4. And yes, Wen Ning and Wen Qing are on his side too, another reason I like The Long Road, because I think it shows just how much having both them and the rest of the Wens help Wei Wuxian.

        Liked by 1 person

      5. Unfortunately the official translation is much worse.

        It omits entire sentences and mistranslates badly to flatter the translator’s favoured character.

        Liked by 3 people

      6. Answering your (suteneko87’s) later question: in the novel, Jiang Cheng only ever finds out about the golden core after the Second Siege on the burial mounds, right before the climax of the novel.

        In the novel, “they say” that Wei Wuxian’s cultivation is destructive – but that’s the entire point: “they say” is unreliable. You get one explicit statement of it early in the novel at Mount Dafan, and it seems clear-cut. Then you reread and realize that the omniscient narrrator is speaking in Jin Ling’s voice for that statement, and Jin Ling obviously only knows what everyone has ever told him – which, at that point, is a mix of misunderstandings, mistruths, and outright lies. You have the claim that he’s “consumed” at Nightless City, but that’s Lan Wangji’s PoV, and he’s still desperately clinging to the idea that somehow the problem has to be Wei Wuxian at that point (evidenced by him attempting to disarm Wei Wuxian when he’s being attacked by the combined forces of the cultivation sects).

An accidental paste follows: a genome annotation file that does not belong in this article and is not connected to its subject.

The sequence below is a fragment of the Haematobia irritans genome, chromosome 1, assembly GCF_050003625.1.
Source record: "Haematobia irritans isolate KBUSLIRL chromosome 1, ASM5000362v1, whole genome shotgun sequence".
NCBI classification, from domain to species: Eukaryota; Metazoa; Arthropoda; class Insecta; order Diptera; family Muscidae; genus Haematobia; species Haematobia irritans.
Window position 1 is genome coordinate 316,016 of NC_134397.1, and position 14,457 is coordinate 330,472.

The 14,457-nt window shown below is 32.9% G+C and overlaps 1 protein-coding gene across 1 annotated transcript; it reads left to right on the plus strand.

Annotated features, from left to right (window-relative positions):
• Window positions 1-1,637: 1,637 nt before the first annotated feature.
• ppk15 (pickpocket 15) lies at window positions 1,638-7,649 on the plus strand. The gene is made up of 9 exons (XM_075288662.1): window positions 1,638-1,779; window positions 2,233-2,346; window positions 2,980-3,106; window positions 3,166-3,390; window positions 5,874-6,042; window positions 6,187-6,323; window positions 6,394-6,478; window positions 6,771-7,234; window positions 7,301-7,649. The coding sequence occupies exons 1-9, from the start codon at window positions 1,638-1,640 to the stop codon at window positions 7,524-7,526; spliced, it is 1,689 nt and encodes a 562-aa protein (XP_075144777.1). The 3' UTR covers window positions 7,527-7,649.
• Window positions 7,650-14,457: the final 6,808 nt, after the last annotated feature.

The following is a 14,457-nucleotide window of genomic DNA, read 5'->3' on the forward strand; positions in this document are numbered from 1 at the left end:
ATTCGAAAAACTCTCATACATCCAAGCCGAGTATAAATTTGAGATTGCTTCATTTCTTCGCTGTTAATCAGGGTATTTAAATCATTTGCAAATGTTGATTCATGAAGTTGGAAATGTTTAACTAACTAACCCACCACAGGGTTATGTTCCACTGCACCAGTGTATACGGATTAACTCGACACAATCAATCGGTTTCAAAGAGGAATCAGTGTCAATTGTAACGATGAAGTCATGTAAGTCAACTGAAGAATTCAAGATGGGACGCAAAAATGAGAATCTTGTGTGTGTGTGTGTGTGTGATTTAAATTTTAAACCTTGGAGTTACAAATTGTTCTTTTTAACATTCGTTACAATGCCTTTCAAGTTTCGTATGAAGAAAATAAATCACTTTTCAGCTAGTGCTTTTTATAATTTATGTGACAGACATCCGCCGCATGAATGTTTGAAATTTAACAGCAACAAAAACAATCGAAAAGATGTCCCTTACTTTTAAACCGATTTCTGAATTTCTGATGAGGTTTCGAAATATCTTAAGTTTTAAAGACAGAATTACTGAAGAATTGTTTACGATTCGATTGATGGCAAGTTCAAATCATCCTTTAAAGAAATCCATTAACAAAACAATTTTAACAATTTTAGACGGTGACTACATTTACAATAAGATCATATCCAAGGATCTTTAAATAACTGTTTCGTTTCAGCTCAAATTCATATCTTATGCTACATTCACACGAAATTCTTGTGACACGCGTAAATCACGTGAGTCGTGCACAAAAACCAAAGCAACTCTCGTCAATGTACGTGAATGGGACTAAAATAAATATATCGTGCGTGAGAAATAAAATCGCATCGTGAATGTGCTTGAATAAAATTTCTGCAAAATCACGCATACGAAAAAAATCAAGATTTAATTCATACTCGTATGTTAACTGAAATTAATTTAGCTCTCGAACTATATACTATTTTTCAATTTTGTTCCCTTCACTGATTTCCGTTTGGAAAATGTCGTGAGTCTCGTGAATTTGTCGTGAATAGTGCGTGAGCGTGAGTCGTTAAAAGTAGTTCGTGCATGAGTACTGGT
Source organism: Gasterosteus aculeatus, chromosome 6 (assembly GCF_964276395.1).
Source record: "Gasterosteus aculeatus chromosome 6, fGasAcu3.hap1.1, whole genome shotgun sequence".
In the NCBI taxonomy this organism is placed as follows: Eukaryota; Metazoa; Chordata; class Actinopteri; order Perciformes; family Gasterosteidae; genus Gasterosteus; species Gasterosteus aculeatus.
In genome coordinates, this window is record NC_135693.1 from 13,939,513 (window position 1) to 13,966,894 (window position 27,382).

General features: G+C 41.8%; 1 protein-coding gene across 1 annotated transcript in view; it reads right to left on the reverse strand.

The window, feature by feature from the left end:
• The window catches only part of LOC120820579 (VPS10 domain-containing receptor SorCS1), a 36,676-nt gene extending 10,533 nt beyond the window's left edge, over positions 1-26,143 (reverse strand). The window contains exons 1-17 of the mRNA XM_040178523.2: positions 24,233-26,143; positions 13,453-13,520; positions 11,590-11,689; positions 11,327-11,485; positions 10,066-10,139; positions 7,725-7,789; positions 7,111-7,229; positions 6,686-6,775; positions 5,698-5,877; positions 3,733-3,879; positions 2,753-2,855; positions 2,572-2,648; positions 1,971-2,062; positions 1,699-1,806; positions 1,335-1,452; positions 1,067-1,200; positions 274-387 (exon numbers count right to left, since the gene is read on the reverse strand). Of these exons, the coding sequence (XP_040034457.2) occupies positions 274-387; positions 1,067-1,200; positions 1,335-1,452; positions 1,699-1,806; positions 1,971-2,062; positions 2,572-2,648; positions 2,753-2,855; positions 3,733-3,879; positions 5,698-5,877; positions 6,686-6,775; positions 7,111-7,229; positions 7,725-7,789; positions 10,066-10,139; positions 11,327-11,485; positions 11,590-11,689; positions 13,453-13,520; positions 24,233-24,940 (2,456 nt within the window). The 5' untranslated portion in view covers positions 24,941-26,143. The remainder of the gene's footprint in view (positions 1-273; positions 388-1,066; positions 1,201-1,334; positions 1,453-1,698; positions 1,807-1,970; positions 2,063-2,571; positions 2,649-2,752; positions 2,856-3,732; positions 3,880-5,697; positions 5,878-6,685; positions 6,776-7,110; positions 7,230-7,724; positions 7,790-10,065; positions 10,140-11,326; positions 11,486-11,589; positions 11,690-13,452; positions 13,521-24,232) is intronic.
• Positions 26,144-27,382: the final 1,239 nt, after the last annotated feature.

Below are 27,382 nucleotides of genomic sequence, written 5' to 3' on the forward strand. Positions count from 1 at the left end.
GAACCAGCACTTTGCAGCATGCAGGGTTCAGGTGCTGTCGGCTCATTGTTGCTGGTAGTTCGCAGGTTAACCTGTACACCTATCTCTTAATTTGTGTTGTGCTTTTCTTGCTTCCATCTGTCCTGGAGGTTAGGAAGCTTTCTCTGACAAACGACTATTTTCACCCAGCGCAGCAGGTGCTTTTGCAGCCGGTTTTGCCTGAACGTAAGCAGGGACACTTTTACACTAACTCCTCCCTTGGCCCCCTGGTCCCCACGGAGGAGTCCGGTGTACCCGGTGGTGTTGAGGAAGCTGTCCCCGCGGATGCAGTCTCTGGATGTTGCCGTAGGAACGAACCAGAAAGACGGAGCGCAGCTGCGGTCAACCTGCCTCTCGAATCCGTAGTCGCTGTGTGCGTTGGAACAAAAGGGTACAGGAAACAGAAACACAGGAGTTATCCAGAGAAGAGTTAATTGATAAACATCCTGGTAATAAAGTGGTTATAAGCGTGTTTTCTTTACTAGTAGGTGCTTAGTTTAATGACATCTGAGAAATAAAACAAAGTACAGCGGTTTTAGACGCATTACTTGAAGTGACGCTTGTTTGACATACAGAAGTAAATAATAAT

Lan Wangji pretty much gives the thesis statement for what went wrong in Wei Wuxian’s first life when the juniors are shocked that Wei Wuxian fainted after the Second Siege: “He’s human.” He’s human, and he has limits, and he was pushed past those limits. At no point in the novel are his reactions actually unrealistic for anyone under those kinds of stressors. And he never demonstrates the behaviors associated with being corrupted by resentful energy that we canonically see manifested in Nie Mingjue.